Rep. Charlie Green and Senator Carol Alvarado filed bi-partisan legislation in February that would legalize resort casinos in Texas’ major cities and would allow sports betting to be included, along with the games of chance. The joint resolution would allow up to eight resort casinos in cities like Dallas, Fort Worth, Austin, San Antonio and Houston. Dallas Mavericks owner and Shark Tank billionaire, Mark Cuban, said he would invest in one in the Dallas area. The Las Vegas Sands also indicated they were interested in a casino and no doubt MGM and Caesars will want their names to be considered for any resort casinos too. It is expected that the casinos would increase tourism and allow billions of extra dollars to enter the economy. There is no indication what the revenues would be used for although education and property taxes were mentioned.

At the same time, another bill was introduced in Texas aimed at legalizing online sports betting. Rep Jeff Leach introduced House Bill 1942, which is backed by all the major online companies including FanDuel, DraftKings, BetMGM, BetCaesars, etc., along with all the major sports teams in the state. The two bills are not connected, and it appears the Las Vegas Sands opposes House Bill 1942, since LVSC is still adhering to the Adelsons’ belief that online betting is evil. Leach’s bill would allow mobile and online betting with a tax on gross gaming revenue of 10%, with proceeds aimed at education and lowering property taxes. It is believed to get any traction the tax would have to be higher than that, which Leach said he is willing to consider.

Along with tax revenue, Geren and Alvarado stated that resort casinos would increase tourism to Texas and would create thousands of construction jobs along with full time casino jobs. Leach has said that Texans are already wagering on sporting events online anyways, either offshore or in neighboring states, so he feels Texas should regulate the product to reap the rewards. There are opponents, however, to both bills, including the tribe which runs a small casino in Eagle Pass that would be shut out, as well as Christian groups who oppose gambling for religious and moral reasons, including the standard concerns about addiction and corrupting minors. The casino in Eagle Pass has been under scrutiny for some time as many believe it is operating illegally.

There is real hope that Texas may be serious about increased gambling this time due to bipartisan support in both chambers and at least one poll showing that 85% of Texans support licensed and regulated sports betting. Moreover, the promise of lower property taxes may be a big enough incentive to get even the most hesitant in the population to get on board, since it will affect their pocketbooks. For the bill to go forward it would have to be ratified by 2/3 of both chambers and passed by a majority vote in a referendum. The vote would also rewrite the Texas state constitution.


The last state where betting interests would love to see sports betting licensed and regulated is Georgia.

Until recently it seemed almost impossible that any form of casino or sports betting would be legalized in the state since the state constitution only permits lotteries, bingo and charitable gambling, plus the legislature was almost exclusively Republican and the vast majority opposed any gambling expansion. That has changed in recent years, however, after Georgia started voting for more Democrat candidates in the federal and state elections. More than 42% of state legislators are Democrats and on issues like gambling there seems to be proponents on both sides who want to see some tax revenue flow to the state without directly increasing taxes on the citizens. Georgia sports betting A poll by the University of Georgia also showed that 60% of Georgians approve of sports betting.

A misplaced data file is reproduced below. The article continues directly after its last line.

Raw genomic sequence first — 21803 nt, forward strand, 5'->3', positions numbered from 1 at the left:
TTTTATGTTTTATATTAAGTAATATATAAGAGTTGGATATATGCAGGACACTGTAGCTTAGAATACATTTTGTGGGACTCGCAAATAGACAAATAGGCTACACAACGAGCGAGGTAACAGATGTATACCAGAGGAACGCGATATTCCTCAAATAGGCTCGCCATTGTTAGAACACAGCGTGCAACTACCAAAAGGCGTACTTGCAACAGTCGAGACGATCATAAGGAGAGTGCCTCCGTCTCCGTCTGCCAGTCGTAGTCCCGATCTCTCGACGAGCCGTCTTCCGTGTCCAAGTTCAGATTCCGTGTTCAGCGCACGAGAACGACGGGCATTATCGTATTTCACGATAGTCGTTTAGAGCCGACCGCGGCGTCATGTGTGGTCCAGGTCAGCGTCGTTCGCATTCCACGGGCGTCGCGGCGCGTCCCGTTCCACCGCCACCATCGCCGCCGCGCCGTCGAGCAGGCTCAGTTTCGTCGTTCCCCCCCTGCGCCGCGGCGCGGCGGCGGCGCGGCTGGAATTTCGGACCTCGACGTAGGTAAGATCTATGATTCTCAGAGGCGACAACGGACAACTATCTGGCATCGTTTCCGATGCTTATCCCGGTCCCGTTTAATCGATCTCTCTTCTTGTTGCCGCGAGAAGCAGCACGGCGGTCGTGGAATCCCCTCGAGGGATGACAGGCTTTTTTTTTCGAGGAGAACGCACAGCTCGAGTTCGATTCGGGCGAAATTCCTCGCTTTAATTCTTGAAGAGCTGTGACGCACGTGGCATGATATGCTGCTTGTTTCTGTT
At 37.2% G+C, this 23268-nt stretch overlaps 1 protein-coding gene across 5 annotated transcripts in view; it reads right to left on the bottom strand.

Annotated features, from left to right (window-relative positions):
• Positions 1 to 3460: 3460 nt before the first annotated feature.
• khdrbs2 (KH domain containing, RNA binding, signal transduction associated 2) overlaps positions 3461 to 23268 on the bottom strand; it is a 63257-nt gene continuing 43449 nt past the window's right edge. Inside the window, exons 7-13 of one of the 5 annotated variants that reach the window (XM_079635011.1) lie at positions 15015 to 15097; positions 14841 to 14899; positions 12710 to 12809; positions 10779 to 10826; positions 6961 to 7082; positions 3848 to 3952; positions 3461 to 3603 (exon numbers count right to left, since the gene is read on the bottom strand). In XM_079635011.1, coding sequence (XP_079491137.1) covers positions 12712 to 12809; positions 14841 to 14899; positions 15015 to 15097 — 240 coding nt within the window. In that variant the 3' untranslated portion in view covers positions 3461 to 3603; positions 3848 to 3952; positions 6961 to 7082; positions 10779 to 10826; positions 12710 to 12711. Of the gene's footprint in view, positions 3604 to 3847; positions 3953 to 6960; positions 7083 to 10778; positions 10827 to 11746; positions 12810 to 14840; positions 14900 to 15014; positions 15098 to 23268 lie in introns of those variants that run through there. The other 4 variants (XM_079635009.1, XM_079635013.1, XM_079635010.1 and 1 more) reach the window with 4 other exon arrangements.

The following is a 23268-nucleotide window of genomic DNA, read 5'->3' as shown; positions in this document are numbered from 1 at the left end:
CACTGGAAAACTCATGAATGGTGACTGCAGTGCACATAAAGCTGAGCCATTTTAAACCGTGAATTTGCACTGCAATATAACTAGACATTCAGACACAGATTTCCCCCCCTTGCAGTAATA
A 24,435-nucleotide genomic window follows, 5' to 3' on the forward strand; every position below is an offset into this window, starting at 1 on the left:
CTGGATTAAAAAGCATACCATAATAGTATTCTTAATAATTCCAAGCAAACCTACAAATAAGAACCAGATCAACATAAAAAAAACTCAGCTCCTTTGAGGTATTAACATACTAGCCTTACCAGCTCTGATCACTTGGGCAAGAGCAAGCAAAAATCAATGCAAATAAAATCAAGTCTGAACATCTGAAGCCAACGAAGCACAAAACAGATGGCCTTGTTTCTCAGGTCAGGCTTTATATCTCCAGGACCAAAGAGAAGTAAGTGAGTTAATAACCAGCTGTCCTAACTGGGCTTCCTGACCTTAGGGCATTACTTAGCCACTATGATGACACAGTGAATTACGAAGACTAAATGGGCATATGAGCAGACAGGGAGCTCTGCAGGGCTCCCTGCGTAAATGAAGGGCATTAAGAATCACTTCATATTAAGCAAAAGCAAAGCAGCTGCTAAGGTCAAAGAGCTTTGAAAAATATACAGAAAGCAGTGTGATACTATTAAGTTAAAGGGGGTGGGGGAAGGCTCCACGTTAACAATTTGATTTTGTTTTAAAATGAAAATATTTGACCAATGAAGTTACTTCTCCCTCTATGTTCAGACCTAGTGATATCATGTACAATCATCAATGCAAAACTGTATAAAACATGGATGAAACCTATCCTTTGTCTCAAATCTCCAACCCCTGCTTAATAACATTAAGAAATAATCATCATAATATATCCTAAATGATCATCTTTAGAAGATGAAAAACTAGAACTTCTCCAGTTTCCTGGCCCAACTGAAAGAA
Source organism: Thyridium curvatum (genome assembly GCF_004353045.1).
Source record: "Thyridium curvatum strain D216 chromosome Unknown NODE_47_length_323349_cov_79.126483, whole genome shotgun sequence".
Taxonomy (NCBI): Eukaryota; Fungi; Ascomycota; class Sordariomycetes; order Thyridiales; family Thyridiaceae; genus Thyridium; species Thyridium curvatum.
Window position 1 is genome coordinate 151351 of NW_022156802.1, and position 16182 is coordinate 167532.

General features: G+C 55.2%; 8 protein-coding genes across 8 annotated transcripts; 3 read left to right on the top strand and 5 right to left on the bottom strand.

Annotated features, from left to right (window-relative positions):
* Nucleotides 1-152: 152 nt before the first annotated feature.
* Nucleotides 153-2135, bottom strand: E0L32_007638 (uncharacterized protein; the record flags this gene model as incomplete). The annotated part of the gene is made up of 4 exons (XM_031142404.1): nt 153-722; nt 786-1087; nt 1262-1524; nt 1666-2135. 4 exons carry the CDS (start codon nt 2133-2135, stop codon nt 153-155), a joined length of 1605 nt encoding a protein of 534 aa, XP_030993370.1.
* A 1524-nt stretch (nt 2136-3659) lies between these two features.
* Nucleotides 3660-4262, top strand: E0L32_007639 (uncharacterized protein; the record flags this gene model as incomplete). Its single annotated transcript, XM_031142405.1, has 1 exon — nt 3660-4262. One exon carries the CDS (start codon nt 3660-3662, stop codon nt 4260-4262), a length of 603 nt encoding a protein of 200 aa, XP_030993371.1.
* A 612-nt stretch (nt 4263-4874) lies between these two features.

Consequently, three separate bills were introduced in 2022 and voted on in 2023, including Senate Bill SB57, Assembly Bill SR 140 and House Bill 380. All bills were relatively the same, requiring a change to the Georgia constitution to allow online sports betting. They were supported by Atlanta sports teams and the major sports betting sites. Both the Senate and Assembly bills failed badly, and the House bill was withdrawn when it was clear it could not pass. The legislature did agree, however, to study sports betting again next year, including possibly allowing the Georgia lottery to own and oversee sports betting and enlisting one of the larger companies to operate it, similar to DraftKings running the New Hampshire Sports betting app. It is unlikely that the sports betting companies would be happy with that solution, nor would sports bettors, who generally want an open market. Any change to the constitution that would include legal sports betting would have to pass 2/3 of both chambers and be approved by a majority of voters in a referendum. There is belief that all sides will present a comprehensive analysis later this year of the benefits of licensed and regulated sports betting and gambling companies are prepared to throw millions into promoting the opportunity . . . if there is a real chance of it passing.

So, sports betting has come a long way in the U.S. with more than 2/3 of states having licensed and regulated the product in some shape or form. But with so many of the larger states still on the sidelines, including California, Texas, Florida and Georgia, there is still room for major expansion. It's not likely there will be major movement this year, but expect fireworks in all four states leading up to the 2024 federal election and a possible referendum opportunity to get voters to support sports betting expansion in several states.